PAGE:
How far would you go to get the perfect proflie pic?
Last weekend I went to a bar with my girlfriends, and had a night so miserable we all wished we had stayed home in our sweat pants. The music was dismal, the drinks were over priced, and the guys were creepier than an Alfred Hitchcock movie. As we all whined and complained during the cab ride home, one of my friends piped in, “At least we got some good pictures, so it will look like we had a good time.”
This need to prove your social clout with constant photo-documentation has created a daunting pressure for people to always look their best best when they leave the house. We’ve all been tagged in unflattering pictures (that are seen by literally HUNDREDS of people) that make our skin look shiny, our smiles look crooked and bodies look about 20 pounds heavier. Who knew a camera could add so many extra chins?
This has many opting to get plastic surgery to improve their “social media” image. According to a study done by the American Academy of Facial Plastic and Reconstructive Surgery there was a 31 percent increase in requests for surgery as a result of social media photo sharing in 2012.
“I can not believe the number of people who are coming in searching to improve their image. Many patients see their images online – Facebook, Twitter, Instagram, and realize they have no control of an image once its out there in cyberspace. We are seeing and hearing about this trend all the time. As social media continues to play an increasingly large role in how consumers view themselves, patients are becoming more self-critical,” said Dr. Ed Williams.
In fact, social media has had such an impact on plastic surgery, a doctor created the Facetime Facelift specifically for patients who don’t like the way they look while video chatting. But New-York based plastic surgeon Dr. Steven Pearlman says social media isn’t creating new insecurities — it’s just highlighting ones that already exist.
“We’re a visual society and Facebook is certainly prevalent, which may cause a little bit of an issue because it’s all about posting pictures. For the people who don’t know you, they’re identifying you only by your pictures and you may not want your 500 Facebook friends to know you by your big nose,” said Dr. Pearlman. “But I don’t think Facebook is going to create the issue. I think that the person had the issue before, and it just magnifies it. I don’t think someone discovers they have a nose they don’t like through posting pictures on Facebook, I think they knew that already.”
This value we place on our online image doesn’t stop at just social media sites. With more and more people gravitating towards Internet matchmaking, the way they look in their profile pictures determines what kind of mates they attract. There are even cell phone apps like Tinder and Grinder, in which a person is picked by local singles in their area based solely on how they look in one picture.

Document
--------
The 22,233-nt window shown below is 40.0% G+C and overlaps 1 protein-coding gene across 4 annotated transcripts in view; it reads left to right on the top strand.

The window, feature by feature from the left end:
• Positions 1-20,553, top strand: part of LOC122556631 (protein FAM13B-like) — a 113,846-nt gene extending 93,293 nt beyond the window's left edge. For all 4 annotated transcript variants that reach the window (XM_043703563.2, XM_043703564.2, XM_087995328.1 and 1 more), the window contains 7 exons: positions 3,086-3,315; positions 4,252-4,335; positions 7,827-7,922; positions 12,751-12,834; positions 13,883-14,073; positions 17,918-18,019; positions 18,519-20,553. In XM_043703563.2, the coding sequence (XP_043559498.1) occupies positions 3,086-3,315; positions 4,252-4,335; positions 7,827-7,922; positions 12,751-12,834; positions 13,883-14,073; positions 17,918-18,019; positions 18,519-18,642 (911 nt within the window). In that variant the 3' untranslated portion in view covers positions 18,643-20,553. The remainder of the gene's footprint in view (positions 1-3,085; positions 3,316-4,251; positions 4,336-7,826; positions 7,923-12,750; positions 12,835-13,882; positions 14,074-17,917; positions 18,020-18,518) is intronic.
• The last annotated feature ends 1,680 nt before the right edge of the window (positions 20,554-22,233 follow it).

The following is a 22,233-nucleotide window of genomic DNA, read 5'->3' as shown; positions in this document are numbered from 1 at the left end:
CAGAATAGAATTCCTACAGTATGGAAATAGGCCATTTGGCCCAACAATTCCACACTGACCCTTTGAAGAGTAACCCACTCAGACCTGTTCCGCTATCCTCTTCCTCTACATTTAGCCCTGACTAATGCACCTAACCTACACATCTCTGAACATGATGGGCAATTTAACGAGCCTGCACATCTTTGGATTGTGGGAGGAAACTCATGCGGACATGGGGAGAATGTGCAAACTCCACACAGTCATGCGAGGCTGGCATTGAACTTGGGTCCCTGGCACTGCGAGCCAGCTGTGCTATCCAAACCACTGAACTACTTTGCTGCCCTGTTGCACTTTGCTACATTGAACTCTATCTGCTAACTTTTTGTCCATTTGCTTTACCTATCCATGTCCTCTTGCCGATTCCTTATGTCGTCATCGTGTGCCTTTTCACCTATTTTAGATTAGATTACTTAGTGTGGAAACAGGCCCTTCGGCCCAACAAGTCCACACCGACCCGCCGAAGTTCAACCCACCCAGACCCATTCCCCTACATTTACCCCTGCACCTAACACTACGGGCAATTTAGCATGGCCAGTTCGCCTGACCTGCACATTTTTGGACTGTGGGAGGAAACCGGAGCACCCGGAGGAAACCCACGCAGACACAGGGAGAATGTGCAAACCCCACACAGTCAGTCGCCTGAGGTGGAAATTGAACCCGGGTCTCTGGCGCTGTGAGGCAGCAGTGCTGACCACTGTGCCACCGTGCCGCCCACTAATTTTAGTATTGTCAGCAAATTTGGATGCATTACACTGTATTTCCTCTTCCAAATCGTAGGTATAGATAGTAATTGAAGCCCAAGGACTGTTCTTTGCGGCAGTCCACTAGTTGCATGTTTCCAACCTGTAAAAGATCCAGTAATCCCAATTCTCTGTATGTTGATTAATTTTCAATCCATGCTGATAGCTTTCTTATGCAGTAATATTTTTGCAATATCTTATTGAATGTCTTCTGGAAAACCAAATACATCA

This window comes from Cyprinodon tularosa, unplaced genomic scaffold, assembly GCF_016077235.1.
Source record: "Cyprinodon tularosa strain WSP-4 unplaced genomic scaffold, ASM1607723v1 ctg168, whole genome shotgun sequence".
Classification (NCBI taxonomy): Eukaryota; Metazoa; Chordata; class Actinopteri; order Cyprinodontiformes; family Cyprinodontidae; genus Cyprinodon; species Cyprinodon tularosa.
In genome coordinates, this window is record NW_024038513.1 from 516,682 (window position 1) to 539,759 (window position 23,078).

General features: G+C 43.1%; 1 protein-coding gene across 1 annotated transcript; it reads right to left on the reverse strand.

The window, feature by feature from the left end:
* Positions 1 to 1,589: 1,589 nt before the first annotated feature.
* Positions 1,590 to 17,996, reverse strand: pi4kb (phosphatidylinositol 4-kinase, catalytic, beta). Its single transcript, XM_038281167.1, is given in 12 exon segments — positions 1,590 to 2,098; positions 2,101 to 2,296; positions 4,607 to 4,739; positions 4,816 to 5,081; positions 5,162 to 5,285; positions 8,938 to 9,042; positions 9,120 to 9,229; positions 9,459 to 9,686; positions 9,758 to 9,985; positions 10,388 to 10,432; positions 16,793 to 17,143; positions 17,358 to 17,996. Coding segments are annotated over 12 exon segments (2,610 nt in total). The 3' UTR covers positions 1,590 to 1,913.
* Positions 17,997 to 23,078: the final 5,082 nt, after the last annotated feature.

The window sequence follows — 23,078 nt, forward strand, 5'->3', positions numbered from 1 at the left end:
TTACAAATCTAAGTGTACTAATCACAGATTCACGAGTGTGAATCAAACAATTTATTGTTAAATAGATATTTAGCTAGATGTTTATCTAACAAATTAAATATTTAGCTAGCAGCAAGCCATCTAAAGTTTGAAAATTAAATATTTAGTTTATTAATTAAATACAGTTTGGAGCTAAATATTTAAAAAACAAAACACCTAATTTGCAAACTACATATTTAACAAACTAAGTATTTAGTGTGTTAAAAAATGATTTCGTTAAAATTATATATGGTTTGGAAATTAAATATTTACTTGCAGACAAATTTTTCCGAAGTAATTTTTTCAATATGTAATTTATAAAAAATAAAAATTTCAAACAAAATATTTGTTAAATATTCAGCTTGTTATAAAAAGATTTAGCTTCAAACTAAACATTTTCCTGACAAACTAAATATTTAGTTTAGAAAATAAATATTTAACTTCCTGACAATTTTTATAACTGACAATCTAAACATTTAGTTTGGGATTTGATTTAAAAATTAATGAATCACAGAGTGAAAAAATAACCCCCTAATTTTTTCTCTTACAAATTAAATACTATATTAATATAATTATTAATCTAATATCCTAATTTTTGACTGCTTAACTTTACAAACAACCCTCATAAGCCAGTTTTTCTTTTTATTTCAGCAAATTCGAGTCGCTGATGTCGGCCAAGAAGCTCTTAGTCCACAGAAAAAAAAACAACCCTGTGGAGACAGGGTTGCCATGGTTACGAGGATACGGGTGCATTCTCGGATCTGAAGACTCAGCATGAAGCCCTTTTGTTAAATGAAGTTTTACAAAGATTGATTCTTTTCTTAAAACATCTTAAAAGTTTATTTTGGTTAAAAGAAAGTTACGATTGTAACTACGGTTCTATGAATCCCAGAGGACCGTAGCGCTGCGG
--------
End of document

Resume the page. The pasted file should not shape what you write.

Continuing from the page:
“I worked on a girl that was going to appear on Dateline [a dating website], and she asked if I could do surgery for better online pictures, so she could get more dates. She wanted dynamite pictures for her social media pages, so we worked on getting that look for her,” says Los Angeles-based plastic surgeon Dr. Richard Ellenbogen. “Internet dating and Facebook dating has really changed how people approach what they want to look like. People come in and show me their Facebook pictures, and ask what they can do to look hotter, and we work backwards from that. I use computer software to show them what they’re going to look like, and to make sure they don’t look stupid.”
I scoured the RealSelf community to see what real people had to say about the pressures of social media impacting their decisions to get plastic surgery.
Scroll down to read about their cosmetic quests for the perfect profile picture.
Stories From The Community
“I used to cringe whenever I was tagged in a photo in facebook that was a side view. I felt like all you could see was my huge nose.”– Uglynomore
“I never liked the shape of my nose, especially in profile. I always delete pictures where I was caught in profile and hate when people drag me in pictures where I am displayed from “unfavourable angle” – I ask them to delete those pics from Facebook immediately. And in general I am very self-consious about my nose and about cameras when I am at some party: don’t want to be caught on the background with my profile.”– Manacosha
“I am 58 and recently widowed but not ready to retire socially. I had a sagging neck area due to weight loss, but still somewhat attractive. I decided to go with Lifestyle Lift at the center in Jacksonville, Fl., and am extremely happy I have done so. So now I am 3 months out of the surgery, about totally healed and my life has changed so much. I decided to join an online dating website for singles over 50 and my dates have been over scheduled to say the least.”– Spirit64
“For 5 years through high school I was bullied terribly for my nose. I mean I could not walk down a path between classes without having names called out at me. I spent half of my high school trying to be invisible so no one would notice me and call me names. It wasn’t one kid, it was about 15 kids, impossible to avoid them all. I had terrible depression as a teen, I dreaded every day that I had to leave the house. So 7 years post high school, although I now don’t care what any of those kids think or say anymore, I still suffer anxiety in social situations. I am sick of looking in the mirror, or at profile photographs of myself and having a constant reminder of how horrible that time of my life was. My sense of self worth was so low that I thought of killing myself almost everyday. I am sick of feeling anxious every time I start a new job, meet new friends, or when I am dating.”– TeganBee
Does social media make you more aware of your body flaws?
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